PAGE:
For initial intakes where an ID would typically be requested from an individual, the agency has the following alternatives, with the expectation that a physical copy will be made at the time of the next face to face meeting or, if that is not possible, that post-emergency period, this will be gathered for the health record:
- For a telemedicine intervention or other allowed visual platforms:
- The person may show his/her ID to the practitioner. The person should show the ID long enough for the agency staff to document the ID#. That ID number should be documented in the record.
- For Medicaid ID, a person’s Medicaid eligibility and number can be verified in the GAMMIS portal; however, if the agency staff does not have access to that portal in real-time, the card can be visually shown, number recorded, and then the agency can verify after that intervention through the agency billing office.
- Document that the ID was seen by the staff and note the identifying information in the medical record.
- For an audio mode of service delivery:
- The person may tell the intake staff what type of ID he/she has (e.g. State of Georgia Driver’s License) and then provide that license number to be documented in the medical record.
- For Medicaid ID, a person’s Medicaid eligibility and number can be verified in the GAMMIS portal; however, if the agency staff does not have access to that portal in real-time, the ID number can be read by the presenting person to the intake staff, the number recorded, and then the agency can verify eligibility and billing detail after that intervention through the agency billing office.
- Document that the ID information was requested and document any identifying information in the medical record.
In terms of taking a photo of an ID via screenshot, DBHDD does not recommend this as phones/cameras and email have varying degrees of security, and therefore vulnerabilities for data breaches, security risk, identity theft, etc.
- For a telemedicine intervention or other allowed visual platforms:
What happens if any crisis/safety issues arise during the telemedicine/telephonic assessment processes?
The Crisis Intervention service has been allowed to be provided via telephone for many years. Just as with a face-to-face crisis intervention, the practitioner should more to a quick situational assessment; active listening and empathic responses to help relieve emotional distress; effective verbal and behavioral responses to warning signs of crisis related behavior; assistance to, and involvement/participation of the individual (to the extent he or she is capable) in active problem solving planning and interventions; facilitation of access to a myriad of crisis stabilization and other services deemed necessary to effectively manage the crisis; mobilization of natural support systems; and other crisis interventions as appropriate to the individual and issues to be addressed.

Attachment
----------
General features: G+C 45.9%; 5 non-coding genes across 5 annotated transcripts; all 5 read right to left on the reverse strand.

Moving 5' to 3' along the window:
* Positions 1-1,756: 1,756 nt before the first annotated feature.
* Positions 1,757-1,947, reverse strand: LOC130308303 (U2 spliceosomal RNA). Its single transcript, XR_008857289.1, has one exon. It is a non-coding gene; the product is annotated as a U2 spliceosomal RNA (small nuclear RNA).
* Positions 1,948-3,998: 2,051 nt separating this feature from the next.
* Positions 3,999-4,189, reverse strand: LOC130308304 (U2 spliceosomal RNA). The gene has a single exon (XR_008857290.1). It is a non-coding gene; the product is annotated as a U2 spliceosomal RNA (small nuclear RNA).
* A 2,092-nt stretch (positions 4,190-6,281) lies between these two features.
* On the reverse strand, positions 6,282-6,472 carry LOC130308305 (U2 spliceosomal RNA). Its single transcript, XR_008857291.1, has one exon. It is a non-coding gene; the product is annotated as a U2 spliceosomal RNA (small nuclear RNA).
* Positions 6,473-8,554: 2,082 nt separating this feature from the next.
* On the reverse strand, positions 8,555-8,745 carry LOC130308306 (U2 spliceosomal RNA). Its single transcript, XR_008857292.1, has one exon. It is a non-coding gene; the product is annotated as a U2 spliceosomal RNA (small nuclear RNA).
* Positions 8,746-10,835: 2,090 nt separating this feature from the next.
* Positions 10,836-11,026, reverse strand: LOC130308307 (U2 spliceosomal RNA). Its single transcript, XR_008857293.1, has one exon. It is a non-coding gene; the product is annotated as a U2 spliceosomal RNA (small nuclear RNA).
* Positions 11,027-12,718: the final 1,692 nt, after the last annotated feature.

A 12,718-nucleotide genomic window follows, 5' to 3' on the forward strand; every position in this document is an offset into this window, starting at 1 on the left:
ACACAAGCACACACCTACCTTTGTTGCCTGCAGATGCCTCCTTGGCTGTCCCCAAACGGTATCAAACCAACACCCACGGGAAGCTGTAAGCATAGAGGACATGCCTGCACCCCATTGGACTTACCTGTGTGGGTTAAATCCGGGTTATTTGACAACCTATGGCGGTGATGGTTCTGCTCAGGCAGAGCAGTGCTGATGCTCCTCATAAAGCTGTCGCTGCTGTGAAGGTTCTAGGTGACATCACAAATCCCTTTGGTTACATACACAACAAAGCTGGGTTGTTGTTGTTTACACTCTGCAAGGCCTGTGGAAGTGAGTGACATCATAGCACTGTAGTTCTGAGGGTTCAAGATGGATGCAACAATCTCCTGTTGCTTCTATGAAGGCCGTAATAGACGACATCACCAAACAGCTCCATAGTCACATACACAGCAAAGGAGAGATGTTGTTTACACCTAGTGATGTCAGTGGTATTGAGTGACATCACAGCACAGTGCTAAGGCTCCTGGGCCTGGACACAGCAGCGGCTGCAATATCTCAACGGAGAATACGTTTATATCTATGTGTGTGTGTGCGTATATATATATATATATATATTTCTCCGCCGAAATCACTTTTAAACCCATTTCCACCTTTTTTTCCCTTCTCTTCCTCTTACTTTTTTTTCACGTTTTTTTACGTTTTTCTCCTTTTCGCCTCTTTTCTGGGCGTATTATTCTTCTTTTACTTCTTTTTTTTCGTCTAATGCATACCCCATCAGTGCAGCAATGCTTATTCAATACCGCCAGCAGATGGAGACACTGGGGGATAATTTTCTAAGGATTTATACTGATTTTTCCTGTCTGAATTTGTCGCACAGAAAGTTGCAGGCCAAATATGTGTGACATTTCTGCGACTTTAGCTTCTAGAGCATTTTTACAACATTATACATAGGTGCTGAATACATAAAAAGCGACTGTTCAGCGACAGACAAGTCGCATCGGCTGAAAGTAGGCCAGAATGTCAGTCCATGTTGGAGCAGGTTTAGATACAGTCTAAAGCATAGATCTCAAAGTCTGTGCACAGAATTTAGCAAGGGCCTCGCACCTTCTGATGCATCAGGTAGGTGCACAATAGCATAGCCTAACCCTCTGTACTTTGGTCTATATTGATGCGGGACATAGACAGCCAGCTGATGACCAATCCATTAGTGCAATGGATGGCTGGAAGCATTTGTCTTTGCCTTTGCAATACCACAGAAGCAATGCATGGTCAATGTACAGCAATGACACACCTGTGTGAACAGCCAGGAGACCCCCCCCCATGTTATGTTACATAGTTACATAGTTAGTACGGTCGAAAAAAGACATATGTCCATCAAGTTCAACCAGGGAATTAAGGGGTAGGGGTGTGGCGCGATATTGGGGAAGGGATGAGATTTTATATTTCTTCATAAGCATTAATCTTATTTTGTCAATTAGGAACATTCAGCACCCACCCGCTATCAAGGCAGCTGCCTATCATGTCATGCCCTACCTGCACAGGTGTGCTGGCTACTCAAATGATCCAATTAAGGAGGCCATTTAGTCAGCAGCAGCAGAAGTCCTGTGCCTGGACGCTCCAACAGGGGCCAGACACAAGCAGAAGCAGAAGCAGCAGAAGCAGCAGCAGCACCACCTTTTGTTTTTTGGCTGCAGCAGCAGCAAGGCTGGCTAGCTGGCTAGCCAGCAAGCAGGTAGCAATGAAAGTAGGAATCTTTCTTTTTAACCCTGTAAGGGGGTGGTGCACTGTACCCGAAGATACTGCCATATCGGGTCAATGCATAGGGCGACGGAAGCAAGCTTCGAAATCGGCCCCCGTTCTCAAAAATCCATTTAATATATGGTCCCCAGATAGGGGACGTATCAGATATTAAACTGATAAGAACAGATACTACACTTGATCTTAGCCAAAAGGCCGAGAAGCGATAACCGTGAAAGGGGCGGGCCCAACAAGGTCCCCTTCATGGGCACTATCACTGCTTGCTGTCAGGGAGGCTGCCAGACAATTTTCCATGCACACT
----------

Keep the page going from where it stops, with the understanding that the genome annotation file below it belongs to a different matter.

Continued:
If the individual has family or other natural supporters in the home, request and document verbal consent to engage those individuals in monitoring and supporting the person. As always, the Mobile Crisis network, Crisis Stabilization Units, Georgia Crisis and Access Line, and emergency responders are options when there is no other clinical alternative; however, we call upon the DBHDD Provider Network to use those resources prudently, using your best skill possible to stabilize the individual remotely to protect that individual from the need to be exposed to face-to-face service in a larger group setting.
When available either through the agency’s EHR or through the individual, an individual’s existing crisis plan should be utilized by the supporting practitioner when it is appropriate to the presenting situation. When a crisis plan does not exist, the practitioner will engage the individual/family/caregivers in a therapeutic plan that fosters a return to pre-crisis level of functioning and connect or reconnect the individual to treatment services and other community resources. Also, when available and offered by the individual, a Wellness Recovery Action Plan (WRAP) shall be utilized by the practitioner to support the individual’s preferences. For individuals with a co-occurring IDD, an individual’s behavior support plan shall be referenced during the crisis assessment and intervention process.
Also, depending on which code is used, note that the Crisis Intervention service can be provided between 2-3 hours in a day, so a practitioner can spend an extended time or make multiple calls to an individual in a single day to create an in-home stabilization plan. Family Training can also be quickly engaged by the same practitioner to work with those individuals on what to monitor. If there are no in-home family members, consider friends or neighbors who may be supporters to the individual, using Case Management for adults or Community Support for youth to engage those other released parties in a supporting crisis/safety plan.